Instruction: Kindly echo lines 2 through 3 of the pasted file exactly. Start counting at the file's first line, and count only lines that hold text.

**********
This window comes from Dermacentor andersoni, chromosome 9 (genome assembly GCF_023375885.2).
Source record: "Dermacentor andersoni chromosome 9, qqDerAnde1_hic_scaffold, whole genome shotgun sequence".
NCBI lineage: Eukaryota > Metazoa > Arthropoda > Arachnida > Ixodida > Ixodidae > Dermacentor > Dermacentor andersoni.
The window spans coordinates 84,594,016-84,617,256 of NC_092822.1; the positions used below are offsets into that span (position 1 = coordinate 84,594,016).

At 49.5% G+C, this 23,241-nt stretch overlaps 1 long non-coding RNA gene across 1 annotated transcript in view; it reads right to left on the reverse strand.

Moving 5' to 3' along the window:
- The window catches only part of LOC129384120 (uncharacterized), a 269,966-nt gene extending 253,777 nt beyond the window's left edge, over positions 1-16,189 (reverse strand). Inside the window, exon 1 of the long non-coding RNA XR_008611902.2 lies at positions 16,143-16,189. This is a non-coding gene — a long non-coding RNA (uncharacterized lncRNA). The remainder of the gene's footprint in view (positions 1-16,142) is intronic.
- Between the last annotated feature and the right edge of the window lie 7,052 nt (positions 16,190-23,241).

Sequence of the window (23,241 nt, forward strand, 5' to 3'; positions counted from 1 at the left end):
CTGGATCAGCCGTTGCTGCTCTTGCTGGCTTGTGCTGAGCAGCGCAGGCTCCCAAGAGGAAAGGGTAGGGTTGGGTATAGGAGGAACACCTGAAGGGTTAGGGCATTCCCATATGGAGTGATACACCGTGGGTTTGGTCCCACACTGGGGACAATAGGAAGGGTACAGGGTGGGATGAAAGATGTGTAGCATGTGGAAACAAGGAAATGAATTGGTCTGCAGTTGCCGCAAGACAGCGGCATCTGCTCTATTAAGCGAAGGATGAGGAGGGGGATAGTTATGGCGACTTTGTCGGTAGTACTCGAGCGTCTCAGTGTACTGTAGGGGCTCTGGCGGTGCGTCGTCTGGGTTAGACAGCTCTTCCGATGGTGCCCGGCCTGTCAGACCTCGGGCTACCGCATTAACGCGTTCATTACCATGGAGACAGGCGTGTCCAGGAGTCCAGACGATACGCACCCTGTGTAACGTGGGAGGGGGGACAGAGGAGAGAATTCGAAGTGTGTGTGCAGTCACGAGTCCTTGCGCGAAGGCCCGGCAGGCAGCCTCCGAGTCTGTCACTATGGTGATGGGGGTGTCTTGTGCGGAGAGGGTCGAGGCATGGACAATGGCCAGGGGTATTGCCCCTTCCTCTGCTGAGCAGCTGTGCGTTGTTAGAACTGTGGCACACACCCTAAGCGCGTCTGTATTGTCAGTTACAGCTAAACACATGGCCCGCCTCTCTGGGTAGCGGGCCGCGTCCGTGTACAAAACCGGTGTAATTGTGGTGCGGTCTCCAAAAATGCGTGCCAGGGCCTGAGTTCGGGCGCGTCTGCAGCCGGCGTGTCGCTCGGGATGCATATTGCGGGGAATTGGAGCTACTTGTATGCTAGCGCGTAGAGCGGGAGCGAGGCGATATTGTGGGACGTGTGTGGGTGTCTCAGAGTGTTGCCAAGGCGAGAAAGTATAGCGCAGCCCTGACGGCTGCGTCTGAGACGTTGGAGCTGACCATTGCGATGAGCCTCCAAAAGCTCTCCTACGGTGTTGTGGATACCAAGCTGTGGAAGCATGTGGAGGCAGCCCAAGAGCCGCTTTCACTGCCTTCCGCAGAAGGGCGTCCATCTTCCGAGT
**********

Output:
Source record: "Dermacentor andersoni chromosome 9, qqDerAnde1_hic_scaffold, whole genome shotgun sequence".
NCBI lineage: Eukaryota > Metazoa > Arthropoda > Arachnida > Ixodida > Ixodidae > Dermacentor > Dermacentor andersoni.